Facebook Marketing is on the mind of just about every company with an online presence, small and large, BtoB and BtoC. The fast pace of the social web right along with changes in consumer behaviors and technology can make it a challenge to nail down specific and enduring best practices.
Recently I participated in a webinar on social media ROI that took a holistic view of the value created by social engagement, beyond direct customer acquisition. Many of the questions from that webinar reflect the growing curiosity about specific social media applications and websites. We couldn’t get to all the questions so I’ve compiled them into similar topics starting with Facebook.
Some of the questions are fairly common and others are unique. Hopefully you’ll get value from these answers and feel free to ask your own in the comments.
How do we know if a Facebook presence makes sense for our company?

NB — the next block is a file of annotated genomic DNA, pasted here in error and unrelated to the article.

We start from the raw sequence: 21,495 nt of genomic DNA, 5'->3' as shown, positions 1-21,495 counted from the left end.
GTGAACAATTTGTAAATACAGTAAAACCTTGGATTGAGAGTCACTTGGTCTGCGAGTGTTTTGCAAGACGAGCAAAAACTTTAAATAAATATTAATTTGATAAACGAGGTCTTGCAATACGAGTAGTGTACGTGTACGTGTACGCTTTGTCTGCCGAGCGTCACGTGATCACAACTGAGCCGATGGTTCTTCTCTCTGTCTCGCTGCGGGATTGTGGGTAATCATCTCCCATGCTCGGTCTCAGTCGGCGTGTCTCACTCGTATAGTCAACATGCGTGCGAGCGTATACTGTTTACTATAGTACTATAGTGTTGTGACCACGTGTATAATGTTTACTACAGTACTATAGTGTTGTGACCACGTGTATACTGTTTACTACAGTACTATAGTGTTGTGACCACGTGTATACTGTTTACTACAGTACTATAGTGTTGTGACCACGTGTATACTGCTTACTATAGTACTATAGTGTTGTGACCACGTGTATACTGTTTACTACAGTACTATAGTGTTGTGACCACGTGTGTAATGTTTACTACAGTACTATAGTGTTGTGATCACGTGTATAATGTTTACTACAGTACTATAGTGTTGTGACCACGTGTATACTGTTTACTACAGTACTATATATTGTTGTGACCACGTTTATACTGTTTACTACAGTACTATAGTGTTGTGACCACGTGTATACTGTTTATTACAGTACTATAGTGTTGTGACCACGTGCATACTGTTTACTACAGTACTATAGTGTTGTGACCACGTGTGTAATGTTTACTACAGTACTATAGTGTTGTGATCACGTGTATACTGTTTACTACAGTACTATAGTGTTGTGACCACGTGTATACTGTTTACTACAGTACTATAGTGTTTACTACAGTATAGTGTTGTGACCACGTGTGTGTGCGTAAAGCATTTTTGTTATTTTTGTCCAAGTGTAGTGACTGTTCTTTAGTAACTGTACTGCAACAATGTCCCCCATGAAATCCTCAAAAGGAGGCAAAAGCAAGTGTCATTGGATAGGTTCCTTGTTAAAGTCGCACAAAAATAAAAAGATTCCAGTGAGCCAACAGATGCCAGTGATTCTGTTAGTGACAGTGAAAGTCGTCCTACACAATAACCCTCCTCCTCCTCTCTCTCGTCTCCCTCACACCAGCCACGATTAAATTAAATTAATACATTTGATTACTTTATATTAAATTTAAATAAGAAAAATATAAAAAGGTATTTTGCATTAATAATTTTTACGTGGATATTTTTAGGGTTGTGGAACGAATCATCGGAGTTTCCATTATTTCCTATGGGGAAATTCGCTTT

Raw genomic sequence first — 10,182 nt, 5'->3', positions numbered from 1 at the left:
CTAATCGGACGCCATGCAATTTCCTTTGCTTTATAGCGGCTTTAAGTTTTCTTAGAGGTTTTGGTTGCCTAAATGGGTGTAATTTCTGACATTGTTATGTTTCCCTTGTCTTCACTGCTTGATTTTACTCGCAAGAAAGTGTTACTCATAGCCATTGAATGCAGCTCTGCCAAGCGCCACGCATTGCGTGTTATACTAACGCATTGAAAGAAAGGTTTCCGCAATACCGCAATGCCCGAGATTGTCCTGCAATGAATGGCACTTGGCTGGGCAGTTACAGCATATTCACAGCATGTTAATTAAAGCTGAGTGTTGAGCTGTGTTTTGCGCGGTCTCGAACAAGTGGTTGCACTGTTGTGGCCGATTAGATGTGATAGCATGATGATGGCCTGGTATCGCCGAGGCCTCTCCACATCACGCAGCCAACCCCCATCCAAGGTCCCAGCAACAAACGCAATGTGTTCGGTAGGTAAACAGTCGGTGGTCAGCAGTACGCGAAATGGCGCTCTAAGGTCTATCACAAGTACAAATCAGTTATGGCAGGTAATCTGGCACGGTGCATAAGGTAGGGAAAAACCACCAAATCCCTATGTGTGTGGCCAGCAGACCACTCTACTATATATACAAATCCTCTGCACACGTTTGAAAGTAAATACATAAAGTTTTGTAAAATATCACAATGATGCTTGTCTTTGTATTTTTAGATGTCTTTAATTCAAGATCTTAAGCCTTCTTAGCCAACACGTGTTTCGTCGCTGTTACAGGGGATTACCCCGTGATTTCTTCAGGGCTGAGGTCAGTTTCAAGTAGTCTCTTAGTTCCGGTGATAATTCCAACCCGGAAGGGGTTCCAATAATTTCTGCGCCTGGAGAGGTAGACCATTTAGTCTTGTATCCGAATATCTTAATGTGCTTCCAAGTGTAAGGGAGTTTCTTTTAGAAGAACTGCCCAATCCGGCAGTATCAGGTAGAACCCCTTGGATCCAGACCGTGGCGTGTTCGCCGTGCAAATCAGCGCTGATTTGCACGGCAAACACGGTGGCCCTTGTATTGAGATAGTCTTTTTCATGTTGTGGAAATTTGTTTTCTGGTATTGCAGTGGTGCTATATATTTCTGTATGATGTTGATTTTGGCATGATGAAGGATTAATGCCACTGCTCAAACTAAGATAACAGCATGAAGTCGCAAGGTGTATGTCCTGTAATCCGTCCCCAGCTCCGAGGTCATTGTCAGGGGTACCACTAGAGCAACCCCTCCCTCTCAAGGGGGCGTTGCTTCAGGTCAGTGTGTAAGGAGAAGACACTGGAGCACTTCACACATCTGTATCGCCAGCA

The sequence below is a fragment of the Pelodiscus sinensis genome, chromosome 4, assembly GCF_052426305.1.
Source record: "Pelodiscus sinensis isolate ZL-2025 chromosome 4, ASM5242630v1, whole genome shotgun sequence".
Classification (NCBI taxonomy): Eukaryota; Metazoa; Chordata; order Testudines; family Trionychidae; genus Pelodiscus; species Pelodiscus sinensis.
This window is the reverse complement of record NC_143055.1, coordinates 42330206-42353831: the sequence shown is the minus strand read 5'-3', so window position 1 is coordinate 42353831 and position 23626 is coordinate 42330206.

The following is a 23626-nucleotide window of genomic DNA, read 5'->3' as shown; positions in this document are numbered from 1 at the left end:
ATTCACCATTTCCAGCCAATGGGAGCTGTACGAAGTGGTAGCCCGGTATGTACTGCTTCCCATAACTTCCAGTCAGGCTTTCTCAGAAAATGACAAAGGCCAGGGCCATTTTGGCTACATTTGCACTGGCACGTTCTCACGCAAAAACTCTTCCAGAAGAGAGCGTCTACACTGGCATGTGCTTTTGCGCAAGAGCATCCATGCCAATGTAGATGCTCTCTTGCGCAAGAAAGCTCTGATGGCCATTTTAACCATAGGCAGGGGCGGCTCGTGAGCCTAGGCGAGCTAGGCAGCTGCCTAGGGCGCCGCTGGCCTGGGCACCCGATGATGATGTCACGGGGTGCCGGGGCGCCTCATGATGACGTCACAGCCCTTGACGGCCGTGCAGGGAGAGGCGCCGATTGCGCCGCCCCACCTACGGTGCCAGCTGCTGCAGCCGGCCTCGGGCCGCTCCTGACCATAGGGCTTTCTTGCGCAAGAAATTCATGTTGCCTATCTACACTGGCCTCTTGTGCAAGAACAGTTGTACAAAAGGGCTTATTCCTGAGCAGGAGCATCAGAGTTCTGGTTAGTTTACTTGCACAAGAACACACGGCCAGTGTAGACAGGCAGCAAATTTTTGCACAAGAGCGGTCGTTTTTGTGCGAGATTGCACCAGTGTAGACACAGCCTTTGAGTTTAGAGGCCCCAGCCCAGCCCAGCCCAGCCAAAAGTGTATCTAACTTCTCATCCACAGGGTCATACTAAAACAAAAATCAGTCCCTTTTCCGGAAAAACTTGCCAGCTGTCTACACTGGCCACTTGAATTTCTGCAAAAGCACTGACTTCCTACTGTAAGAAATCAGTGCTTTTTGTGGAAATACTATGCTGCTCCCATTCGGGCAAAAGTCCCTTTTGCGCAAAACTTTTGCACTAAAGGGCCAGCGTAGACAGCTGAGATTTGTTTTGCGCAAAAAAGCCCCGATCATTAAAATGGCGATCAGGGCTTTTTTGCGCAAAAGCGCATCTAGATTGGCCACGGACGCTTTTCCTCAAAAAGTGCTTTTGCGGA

As with any online marketing investment, including social media and networks, determining which social communities a brand should engage with in order to reach a particular business outcome starts with knowing a few key things:
- What characterizes the customer or conversation that you’re after?
- What’s your hypothesis about how Facebook will help you reach a business goal?
- What approach to the social web makes the most sense for engaging identified customer personas and communities for the desired business outcome?
To the extent that Facebook appears as an answer to these questions, it will become clear whether Facebook makes sense as part of an online marketing and social media strategy. These questions are essential for just about any kind of online marketing, not just social media and not just for Facebook.
What is the demographic for Facebook?
Recently Ken Burbary shared a compendium of Facebook demographic information on Facebook: Facebook Demographics Revisited – 2011 Statistics that pretty much answers this question.
You can also get some of the information you need in the process of setting up a Facebook advertisement. The query you perform to identify audience can return useful demographic information.
Does Facebook really get you new customers or just keep you in touch with people who already know who you are?